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Talk of religious nationalism is anti-national: Katju

July 26, 2013 16:53 IST

Indians ought to be all Indian nationalists first and those talking about Hindu, Muslim, Sikh or Christian nationalisms are really anti-national, Press Council of India Chairman, Justice (retd) Markandey Katju said in Nagpur on Friday.

He also requested the media and citizens to encourage Indian nationalism.

"I don't agree with the remarks by Hindu nationalists as (theirs) is divisive talk and such divisive policies can't run the nation," he said in comments apparently aimed at Gujarat Chief Minister Narendra Modi, although he mentioned no names.

He was speaking about 'The Media's Role In Promoting Secularism' at an 'Excellence in Journalism' award function organised by Marathi daily 'Lokmat'.

Media and intellectuals must fight divisive tendencies like religion, caste, region, language and race, Katju said, adding that whatever united Indians would be the path to progress.

All Indians were first class citizens of the country and there cannot be any discrimination between communities, he said.

"Muslims have been wrongly painted. Whenever a bomb blast occurs, within no time TV channels start saying that an email or an SMS from some Muslim organisation has claimed responsibility, thus demonising the entire Muslim community. Is this responsible behaviour?" he asked.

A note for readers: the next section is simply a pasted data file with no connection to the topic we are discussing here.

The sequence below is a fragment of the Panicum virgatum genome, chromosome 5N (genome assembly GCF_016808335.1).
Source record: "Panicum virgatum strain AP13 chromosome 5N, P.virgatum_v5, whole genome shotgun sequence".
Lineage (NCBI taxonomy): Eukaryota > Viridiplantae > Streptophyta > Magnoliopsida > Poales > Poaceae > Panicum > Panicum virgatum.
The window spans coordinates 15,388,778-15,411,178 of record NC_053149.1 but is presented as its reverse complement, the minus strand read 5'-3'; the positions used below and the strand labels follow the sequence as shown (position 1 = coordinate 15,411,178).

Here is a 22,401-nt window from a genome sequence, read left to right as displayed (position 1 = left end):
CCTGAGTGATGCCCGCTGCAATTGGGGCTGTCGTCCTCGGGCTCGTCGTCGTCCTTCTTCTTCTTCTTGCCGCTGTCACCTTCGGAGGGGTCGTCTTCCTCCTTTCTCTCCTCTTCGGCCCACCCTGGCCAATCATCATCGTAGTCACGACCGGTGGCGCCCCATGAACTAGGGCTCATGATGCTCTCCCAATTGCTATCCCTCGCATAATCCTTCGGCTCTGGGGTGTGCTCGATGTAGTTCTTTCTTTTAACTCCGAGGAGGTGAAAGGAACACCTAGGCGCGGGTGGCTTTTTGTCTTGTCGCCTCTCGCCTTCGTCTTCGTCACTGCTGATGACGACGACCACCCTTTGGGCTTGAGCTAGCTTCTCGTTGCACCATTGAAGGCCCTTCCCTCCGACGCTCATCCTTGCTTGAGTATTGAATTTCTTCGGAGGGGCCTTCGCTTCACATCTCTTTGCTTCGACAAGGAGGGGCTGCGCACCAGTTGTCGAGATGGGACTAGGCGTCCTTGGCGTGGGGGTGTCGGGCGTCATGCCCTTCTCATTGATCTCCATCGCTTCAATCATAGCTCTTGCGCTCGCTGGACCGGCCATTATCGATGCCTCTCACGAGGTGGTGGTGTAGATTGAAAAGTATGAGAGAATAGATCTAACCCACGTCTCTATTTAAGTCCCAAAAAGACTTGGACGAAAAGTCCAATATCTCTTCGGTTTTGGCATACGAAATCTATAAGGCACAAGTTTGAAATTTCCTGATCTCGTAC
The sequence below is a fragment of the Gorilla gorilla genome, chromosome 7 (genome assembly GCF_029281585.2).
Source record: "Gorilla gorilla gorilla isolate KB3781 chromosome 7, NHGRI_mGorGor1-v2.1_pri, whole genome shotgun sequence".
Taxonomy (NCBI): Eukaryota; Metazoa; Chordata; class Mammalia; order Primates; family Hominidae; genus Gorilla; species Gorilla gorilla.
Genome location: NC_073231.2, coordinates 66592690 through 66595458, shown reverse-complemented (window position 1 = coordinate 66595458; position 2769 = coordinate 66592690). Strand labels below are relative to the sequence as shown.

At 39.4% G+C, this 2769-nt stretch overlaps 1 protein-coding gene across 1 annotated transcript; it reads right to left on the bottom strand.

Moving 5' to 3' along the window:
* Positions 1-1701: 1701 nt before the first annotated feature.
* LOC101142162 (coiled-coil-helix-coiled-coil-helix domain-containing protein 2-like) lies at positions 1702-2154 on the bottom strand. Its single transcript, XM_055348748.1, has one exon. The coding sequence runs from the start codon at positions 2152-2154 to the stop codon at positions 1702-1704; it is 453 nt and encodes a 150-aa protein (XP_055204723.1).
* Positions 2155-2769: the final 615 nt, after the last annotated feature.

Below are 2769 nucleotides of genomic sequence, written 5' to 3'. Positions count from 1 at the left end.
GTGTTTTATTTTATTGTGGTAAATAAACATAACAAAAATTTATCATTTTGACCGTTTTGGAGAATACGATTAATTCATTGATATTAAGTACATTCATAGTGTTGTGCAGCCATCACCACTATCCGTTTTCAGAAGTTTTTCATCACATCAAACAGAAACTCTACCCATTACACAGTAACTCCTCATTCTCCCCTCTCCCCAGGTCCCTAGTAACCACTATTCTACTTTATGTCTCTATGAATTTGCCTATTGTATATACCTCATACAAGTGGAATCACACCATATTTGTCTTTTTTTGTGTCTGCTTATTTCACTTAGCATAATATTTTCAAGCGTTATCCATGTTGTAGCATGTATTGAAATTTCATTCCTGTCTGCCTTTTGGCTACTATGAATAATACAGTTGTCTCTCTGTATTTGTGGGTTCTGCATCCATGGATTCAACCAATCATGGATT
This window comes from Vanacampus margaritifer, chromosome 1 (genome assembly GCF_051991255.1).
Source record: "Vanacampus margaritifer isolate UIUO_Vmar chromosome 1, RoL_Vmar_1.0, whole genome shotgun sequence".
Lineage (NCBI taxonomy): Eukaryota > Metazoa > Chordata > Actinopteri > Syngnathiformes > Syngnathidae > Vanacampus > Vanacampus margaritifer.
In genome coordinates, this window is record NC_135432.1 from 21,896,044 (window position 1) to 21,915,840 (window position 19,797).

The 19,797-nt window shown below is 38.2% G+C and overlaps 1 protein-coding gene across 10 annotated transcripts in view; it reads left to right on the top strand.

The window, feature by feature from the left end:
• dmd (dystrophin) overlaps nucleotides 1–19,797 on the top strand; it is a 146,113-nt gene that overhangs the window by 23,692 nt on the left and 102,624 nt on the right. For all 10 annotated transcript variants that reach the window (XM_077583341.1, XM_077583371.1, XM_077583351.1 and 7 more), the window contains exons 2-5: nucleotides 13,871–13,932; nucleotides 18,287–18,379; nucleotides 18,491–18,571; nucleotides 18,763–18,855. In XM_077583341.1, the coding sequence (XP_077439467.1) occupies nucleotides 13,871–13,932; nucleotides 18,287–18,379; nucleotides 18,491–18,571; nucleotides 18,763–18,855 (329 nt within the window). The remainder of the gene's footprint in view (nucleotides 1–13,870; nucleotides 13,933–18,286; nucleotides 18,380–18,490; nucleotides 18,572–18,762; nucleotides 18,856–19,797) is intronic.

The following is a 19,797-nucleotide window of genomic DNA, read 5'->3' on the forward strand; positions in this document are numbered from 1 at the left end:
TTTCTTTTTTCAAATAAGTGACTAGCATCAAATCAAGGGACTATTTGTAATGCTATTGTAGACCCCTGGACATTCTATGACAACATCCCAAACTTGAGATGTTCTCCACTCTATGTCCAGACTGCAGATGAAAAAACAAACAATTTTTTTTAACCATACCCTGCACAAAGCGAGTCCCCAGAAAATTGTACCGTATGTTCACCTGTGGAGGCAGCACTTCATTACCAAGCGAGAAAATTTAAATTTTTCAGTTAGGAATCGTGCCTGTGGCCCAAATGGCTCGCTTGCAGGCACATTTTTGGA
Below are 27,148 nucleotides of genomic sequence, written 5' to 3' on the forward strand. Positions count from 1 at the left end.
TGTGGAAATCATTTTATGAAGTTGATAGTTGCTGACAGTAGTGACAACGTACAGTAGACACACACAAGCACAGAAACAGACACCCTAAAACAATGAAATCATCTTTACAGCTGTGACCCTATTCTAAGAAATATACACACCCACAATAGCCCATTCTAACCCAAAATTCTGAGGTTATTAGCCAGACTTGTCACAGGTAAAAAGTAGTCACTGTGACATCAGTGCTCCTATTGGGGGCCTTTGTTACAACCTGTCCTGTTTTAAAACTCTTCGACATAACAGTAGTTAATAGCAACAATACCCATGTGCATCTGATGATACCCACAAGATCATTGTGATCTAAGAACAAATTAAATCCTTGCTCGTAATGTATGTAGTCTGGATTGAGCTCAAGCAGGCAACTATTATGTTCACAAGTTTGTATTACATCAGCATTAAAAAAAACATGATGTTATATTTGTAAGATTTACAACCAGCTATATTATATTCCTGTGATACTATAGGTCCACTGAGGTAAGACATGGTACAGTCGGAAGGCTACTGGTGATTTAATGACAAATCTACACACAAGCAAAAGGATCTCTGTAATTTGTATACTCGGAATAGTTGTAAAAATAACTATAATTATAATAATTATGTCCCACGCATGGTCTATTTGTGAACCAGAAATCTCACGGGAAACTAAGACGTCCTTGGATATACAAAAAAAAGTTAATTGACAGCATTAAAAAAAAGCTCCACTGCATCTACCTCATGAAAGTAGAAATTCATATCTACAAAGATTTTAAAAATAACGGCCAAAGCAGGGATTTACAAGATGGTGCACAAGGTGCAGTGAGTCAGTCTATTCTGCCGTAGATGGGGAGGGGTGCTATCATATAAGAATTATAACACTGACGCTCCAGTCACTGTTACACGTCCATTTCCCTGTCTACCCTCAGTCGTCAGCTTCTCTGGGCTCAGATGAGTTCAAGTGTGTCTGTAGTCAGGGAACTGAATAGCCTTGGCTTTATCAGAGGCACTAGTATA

"The truth is that 99 per cent people of all communities, be it Hindu, Muslim, Sikh or Christian, are good citizens.

"But often an attempt is made to depict all Muslims as terrorists," he said.

When the Babri Masjid was demolished, a section of the media had become "kar sewaks", instead of attacking communalism, Katju alleged.

He did not mince words in lashing out at superstitions, astrology and other blind beliefs, saying Indian people have a feudal mentality which the media should not promote.

The truth is that most Indians are still extremely backward and steeped in casteism or communalism, which is evident during elections when most people vote on the basis of caste or religion, he said. 

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